School District And Employees Were Not Immune From Liability Under Government Code Section 855.6 After Student Shoots Another Student

CATEGORY: Public Education Matters
CLIENT TYPE: Public Education
DATE: Apr 27, 2022

On January 10, 2013, a Taft Union High School student Bryan O. shot a fellow student, Bowe Cleveland, in the stomach with a shotgun during their first-period science class. In March 2011, Bryan was involved in a fight with several classmates during a physical education class. Additionally, during a school field trip to Universal Studios, two chaperones on the trip overheard Bryan telling four other classmates that he thought about shooting someone at the school that picked on him. Bryan also described bringing gasoline to the school and blowing up the auditorium. Both of the chaperones prepared incident reports describing Bryan’s conversation with his classmates. Students also completed incident reports about what happened during the bus ride.

On the Monday following the field trip, the chaperone met with assistant principal Rona Angelo about what she had overheard and expressed her concern for the safety of students and staff. Angelo then initiated a threat assessment and gathered a threat assessment team to address these incident reports. As part of the threat assessment, Angelo met with the school’s psychologist Mark Shoffner. Shoffner’s role in the threat assessment was to consider the mental health information available and meet with the student to determine what the student’s intent was and whether the student understood why others might have been scared by what the student said or did.

In April 2013, Cleveland filed a personal injury complaint against the District, its superintendent, principal, and assistant principal (the District). The complaint alleged causes of action for general negligence and negligent infliction of emotional distress. The District argued that it was immune from Cleveland’s claim based on government immunity pursuant to Government Code sections 820.2 and 855.2. Section 855.2 provides that neither a public entity nor a public employee acting within the scope of his employment is liable for injury caused by the failure to make a physical or mental examination or to make an adequate physical or mental examination.

Cleveland argued that the District is not subject to government immunity under Section 855.2. Section 855.2 only applied to physical and mental examinations and did not extend to many of the acts and omissions of the threat assessment team, such as the failure of members to share information. The trial court found, among other things, there was a range of things not covered by the immunity that the District could have done that the jury might find breached the standard of care.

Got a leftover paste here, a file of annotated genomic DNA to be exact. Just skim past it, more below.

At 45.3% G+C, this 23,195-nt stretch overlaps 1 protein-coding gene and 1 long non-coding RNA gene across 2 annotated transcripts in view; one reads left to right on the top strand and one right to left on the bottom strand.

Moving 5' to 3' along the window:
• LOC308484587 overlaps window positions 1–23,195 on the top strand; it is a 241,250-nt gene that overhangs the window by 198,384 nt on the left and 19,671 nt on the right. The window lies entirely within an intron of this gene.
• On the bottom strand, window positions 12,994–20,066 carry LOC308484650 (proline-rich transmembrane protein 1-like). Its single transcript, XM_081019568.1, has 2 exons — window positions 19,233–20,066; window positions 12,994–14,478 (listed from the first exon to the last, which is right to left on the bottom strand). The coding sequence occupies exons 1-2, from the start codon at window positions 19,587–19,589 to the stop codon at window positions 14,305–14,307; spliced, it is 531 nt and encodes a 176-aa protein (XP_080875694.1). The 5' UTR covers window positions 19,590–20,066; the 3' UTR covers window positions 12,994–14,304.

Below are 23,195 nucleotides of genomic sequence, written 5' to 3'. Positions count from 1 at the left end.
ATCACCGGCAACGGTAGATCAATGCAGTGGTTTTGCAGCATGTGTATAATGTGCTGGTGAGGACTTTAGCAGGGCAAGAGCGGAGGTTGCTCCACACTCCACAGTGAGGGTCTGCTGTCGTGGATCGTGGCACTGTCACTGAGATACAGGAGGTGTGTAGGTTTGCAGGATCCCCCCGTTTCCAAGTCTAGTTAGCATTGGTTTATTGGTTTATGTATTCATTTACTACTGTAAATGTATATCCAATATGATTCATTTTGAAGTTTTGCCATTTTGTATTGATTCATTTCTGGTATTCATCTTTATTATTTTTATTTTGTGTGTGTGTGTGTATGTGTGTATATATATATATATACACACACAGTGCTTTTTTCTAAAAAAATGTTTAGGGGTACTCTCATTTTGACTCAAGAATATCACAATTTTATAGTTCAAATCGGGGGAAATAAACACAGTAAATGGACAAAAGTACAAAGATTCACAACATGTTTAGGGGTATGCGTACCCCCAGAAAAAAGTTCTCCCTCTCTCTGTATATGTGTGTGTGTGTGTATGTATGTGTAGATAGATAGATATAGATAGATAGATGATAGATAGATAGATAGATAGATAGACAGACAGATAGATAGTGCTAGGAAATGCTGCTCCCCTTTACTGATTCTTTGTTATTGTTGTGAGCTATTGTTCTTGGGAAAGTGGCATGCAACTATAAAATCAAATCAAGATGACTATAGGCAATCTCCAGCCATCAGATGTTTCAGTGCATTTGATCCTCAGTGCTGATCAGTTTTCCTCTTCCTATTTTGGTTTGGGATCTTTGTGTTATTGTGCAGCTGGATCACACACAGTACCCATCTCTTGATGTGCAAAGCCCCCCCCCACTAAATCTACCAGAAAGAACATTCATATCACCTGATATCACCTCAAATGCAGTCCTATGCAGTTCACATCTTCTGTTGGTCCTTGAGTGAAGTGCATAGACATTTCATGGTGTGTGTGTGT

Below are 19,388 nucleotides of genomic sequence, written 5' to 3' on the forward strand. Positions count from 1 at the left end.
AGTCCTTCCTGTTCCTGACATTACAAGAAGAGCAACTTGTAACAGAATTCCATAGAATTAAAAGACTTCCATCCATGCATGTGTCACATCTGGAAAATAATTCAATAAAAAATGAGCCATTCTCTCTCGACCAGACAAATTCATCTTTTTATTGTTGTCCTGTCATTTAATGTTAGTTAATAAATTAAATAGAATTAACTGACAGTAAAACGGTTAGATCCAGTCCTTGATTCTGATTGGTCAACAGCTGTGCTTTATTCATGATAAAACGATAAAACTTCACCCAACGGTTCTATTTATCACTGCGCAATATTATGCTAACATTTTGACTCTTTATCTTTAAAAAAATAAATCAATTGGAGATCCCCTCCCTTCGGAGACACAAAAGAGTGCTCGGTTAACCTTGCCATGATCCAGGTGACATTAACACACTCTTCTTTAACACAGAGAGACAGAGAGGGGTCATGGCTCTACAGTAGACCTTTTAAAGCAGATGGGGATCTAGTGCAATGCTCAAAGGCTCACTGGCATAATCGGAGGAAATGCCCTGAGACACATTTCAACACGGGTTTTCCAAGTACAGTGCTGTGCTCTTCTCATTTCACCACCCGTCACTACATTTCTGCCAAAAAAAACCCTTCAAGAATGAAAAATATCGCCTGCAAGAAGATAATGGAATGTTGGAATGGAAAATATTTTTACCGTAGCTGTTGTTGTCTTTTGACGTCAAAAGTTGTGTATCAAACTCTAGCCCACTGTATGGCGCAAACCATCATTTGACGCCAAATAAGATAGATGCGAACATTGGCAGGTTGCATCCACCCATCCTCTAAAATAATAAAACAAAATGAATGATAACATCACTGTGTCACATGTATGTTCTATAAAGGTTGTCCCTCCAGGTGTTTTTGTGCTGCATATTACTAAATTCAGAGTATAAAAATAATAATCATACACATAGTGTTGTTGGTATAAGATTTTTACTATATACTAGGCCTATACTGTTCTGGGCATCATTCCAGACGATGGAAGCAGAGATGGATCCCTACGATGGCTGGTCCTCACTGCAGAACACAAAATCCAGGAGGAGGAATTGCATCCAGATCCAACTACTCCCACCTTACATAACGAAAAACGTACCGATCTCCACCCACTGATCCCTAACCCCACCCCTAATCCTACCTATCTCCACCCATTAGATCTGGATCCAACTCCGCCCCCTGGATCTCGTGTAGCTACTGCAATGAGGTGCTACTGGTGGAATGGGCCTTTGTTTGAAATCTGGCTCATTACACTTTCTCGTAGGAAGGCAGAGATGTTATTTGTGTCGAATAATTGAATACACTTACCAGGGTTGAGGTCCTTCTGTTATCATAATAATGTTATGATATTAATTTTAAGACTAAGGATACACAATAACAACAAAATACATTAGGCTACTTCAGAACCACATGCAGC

The jury found that the District’s employees are 54 percent responsible for Cleveland’s injuries and held the District vicariously liable for about $2 million based on its employees’ negligence. In August 2019, the District moved for a judgment notwithstanding the jury’s verdict, asserting that all members of the threat assessment team were shielded from liability based on Section 855.6 immunity. The trial court denied the District’s motion, and the District appealed.

The Fifth Circuit affirmed the trial court’s judgment. The Fifth Circuit concluded that Section 855.6 immunity did not cover all the District’s employees’ negligence, and substantial evidence supported the jury’s findings that the District’s failure to report certain information, such as a conversation about employees feeling afraid of the shooter and having escape plans, was a substantial factor in causing Cleveland’s injuries.

Specifically, the Fifth Circuit found that the District’s employees breached their duty of care because (1) the threat assessment was not carried out by the team collectively; (2) the school resource officer (i.e., the law enforcement officer assigned to the school) should have been a core member of the team; (3) the threat assessment team failed to communicate amongst themselves about Bryan; (4) the threat assessment team failed to adequately communicate with Bryan’s parent; (5) the threat assessment team failed to recommend counseling to Bryan’s parent as an intervention technique; and (6) the threat assessment team did not continue to collectively monitor Bryan and reassess the safety plan. These acts and omissions fell outside the immunity provided for mental examinations.

Therefore, the Fifth Circuit concluded that a jury could rationally find that the District employees’ negligence to report information and communication failures were a substantial factor in the District’s failure to prevent the shooting.

Cleveland v. Taft Union High School District (2022) 76 Cal. App. 5th 776.

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